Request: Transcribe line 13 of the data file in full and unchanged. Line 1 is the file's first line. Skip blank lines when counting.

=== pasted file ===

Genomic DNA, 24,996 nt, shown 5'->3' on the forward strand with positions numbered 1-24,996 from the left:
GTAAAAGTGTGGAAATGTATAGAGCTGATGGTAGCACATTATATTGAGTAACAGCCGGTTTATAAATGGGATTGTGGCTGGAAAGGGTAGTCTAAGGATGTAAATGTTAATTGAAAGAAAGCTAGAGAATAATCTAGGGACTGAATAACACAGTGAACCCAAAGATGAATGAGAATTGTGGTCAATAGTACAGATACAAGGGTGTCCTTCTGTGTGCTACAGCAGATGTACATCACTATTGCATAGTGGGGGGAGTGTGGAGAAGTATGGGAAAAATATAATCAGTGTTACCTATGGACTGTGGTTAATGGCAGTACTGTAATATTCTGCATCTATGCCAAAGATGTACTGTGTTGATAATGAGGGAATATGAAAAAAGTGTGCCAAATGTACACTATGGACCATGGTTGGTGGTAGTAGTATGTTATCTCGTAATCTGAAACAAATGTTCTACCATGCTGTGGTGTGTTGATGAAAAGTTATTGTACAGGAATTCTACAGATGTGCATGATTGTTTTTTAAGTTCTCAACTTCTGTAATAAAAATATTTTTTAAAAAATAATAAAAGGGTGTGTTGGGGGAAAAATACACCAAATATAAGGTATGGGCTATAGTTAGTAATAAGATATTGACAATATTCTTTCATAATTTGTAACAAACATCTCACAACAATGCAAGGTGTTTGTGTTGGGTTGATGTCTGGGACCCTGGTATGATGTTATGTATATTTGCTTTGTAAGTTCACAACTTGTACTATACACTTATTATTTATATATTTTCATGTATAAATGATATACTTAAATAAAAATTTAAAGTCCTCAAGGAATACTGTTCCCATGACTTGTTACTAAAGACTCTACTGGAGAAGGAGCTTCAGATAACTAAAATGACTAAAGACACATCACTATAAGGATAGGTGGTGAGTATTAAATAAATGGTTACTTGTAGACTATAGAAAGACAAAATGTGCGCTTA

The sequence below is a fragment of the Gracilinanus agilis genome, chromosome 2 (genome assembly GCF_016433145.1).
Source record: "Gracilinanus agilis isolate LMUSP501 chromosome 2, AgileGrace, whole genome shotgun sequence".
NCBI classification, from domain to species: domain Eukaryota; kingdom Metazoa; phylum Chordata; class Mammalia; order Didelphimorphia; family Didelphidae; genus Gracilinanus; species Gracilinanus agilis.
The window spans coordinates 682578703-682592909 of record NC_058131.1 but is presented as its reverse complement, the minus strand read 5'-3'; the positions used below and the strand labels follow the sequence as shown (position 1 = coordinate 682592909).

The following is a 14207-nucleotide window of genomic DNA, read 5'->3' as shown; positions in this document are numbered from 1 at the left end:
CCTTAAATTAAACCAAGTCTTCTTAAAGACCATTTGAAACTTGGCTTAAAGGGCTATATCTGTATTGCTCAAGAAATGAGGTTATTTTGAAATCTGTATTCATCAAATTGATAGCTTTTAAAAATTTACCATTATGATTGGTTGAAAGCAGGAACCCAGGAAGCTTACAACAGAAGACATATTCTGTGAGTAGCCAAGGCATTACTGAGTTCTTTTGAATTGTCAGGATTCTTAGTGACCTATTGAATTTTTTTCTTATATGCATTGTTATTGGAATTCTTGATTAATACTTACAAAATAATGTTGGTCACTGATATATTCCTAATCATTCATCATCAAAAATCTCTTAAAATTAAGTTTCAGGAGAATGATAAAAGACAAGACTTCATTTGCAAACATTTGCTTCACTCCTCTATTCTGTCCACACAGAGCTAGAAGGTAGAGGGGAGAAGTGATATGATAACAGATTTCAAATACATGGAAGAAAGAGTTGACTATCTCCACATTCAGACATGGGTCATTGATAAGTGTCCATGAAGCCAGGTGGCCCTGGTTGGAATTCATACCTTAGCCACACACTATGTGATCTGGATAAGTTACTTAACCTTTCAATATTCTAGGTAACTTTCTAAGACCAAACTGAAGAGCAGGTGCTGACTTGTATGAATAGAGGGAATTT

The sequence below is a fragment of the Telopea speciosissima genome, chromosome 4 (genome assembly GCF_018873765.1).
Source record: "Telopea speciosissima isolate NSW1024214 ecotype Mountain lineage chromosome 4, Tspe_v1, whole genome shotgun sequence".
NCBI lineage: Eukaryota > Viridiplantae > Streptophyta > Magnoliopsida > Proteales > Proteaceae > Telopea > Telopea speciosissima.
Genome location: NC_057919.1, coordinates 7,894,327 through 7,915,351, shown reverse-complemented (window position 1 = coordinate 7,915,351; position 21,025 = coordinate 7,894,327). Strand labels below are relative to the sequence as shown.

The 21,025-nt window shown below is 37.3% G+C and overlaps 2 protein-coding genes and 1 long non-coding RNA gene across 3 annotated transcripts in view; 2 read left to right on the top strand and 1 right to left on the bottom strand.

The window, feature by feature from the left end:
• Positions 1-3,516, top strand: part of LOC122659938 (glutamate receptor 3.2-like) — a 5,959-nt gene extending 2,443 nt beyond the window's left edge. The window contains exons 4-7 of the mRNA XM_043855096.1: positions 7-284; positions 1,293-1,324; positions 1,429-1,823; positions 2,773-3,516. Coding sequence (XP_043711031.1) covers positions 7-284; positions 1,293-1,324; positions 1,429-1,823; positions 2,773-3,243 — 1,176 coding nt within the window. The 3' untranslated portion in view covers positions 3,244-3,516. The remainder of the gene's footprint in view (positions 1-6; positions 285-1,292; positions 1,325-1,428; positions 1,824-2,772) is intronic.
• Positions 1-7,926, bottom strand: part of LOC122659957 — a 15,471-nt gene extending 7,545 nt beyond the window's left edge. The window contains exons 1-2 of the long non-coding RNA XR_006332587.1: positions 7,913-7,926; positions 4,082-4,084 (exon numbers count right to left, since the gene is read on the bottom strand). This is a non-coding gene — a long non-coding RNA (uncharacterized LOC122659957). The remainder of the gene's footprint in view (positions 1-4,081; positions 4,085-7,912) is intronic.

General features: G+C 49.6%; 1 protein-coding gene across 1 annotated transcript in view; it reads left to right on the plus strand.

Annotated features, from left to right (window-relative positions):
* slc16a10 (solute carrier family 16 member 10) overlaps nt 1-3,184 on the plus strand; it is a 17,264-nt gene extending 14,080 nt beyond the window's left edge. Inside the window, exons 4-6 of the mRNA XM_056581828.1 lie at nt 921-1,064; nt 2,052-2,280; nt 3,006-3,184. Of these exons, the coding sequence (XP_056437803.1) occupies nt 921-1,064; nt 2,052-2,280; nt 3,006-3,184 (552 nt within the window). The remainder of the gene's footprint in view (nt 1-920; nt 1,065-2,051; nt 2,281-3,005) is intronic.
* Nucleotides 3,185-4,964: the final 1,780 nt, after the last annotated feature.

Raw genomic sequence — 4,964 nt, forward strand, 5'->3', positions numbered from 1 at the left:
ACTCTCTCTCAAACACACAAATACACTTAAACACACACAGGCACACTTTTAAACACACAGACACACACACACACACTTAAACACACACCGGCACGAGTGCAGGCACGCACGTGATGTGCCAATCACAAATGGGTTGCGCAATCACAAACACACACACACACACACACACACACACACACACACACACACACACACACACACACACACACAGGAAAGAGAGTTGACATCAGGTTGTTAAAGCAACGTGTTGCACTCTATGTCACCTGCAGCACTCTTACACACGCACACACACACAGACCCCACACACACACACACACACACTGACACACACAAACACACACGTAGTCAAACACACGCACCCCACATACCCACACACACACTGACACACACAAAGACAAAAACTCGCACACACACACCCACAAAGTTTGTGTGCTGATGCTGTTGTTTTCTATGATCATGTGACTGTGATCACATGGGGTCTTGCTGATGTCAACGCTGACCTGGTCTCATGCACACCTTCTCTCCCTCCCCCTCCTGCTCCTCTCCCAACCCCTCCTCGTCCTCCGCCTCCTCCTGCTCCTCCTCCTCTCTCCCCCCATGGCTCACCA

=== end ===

The 21,025-nt window shown below is 37.3% G+C and overlaps 2 protein-coding genes and 1 long non-coding RNA gene across 3 annotated transcripts in view; 2 read left to right on the top strand and 1 right to left on the bottom strand.